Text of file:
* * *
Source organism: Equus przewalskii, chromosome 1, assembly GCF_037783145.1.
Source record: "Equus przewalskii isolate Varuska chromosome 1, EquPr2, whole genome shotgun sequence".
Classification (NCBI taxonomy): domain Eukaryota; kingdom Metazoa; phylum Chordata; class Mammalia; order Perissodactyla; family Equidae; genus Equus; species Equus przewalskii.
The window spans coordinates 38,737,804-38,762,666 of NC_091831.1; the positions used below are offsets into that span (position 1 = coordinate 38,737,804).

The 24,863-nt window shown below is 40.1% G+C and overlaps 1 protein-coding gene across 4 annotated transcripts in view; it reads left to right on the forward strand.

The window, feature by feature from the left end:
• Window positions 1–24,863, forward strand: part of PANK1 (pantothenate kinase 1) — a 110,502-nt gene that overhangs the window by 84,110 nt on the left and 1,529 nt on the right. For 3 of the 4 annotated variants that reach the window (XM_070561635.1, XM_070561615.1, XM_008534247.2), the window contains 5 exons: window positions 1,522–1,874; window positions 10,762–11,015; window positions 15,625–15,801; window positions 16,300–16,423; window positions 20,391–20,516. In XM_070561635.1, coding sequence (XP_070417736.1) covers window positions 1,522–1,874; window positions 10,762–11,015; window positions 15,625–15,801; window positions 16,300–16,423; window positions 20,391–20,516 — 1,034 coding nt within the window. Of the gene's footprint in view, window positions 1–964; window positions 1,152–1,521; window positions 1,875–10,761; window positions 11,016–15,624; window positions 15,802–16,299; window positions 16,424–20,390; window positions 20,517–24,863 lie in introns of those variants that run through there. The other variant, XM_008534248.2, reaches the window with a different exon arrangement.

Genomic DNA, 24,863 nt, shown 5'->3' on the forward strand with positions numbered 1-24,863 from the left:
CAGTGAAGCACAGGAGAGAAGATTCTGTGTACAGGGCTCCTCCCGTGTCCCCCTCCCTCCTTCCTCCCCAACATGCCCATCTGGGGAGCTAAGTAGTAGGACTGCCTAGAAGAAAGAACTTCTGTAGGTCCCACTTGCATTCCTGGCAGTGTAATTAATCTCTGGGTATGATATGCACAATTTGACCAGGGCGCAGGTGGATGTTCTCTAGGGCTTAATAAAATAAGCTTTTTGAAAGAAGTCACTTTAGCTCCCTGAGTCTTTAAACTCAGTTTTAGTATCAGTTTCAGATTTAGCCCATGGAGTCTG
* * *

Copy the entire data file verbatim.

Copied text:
Source organism: Equus przewalskii, chromosome 1, assembly GCF_037783145.1.
Source record: "Equus przewalskii isolate Varuska chromosome 1, EquPr2, whole genome shotgun sequence".
Classification (NCBI taxonomy): domain Eukaryota; kingdom Metazoa; phylum Chordata; class Mammalia; order Perissodactyla; family Equidae; genus Equus; species Equus przewalskii.
The window spans coordinates 38,737,804-38,762,666 of NC_091831.1; the positions used below are offsets into that span (position 1 = coordinate 38,737,804).

The 24,863-nt window shown below is 40.1% G+C and overlaps 1 protein-coding gene across 4 annotated transcripts in view; it reads left to right on the forward strand.

The window, feature by feature from the left end:
• Window positions 1–24,863, forward strand: part of PANK1 (pantothenate kinase 1) — a 110,502-nt gene that overhangs the window by 84,110 nt on the left and 1,529 nt on the right. For 3 of the 4 annotated variants that reach the window (XM_070561635.1, XM_070561615.1, XM_008534247.2), the window contains 5 exons: window positions 1,522–1,874; window positions 10,762–11,015; window positions 15,625–15,801; window positions 16,300–16,423; window positions 20,391–20,516. In XM_070561635.1, coding sequence (XP_070417736.1) covers window positions 1,522–1,874; window positions 10,762–11,015; window positions 15,625–15,801; window positions 16,300–16,423; window positions 20,391–20,516 — 1,034 coding nt within the window. Of the gene's footprint in view, window positions 1–964; window positions 1,152–1,521; window positions 1,875–10,761; window positions 11,016–15,624; window positions 15,802–16,299; window positions 16,424–20,390; window positions 20,517–24,863 lie in introns of those variants that run through there. The other variant, XM_008534248.2, reaches the window with a different exon arrangement.

Genomic DNA, 24,863 nt, shown 5'->3' on the forward strand with positions numbered 1-24,863 from the left:
CAGTGAAGCACAGGAGAGAAGATTCTGTGTACAGGGCTCCTCCCGTGTCCCCCTCCCTCCTTCCTCCCCAACATGCCCATCTGGGGAGCTAAGTAGTAGGACTGCCTAGAAGAAAGAACTTCTGTAGGTCCCACTTGCATTCCTGGCAGTGTAATTAATCTCTGGGTATGATATGCACAATTTGACCAGGGCGCAGGTGGATGTTCTCTAGGGCTTAATAAAATAAGCTTTTTGAAAGAAGTCACTTTAGCTCCCTGAGTCTTTAAACTCAGTTTTAGTATCAGTTTCAGATTTAGCCCATGGAGTCTG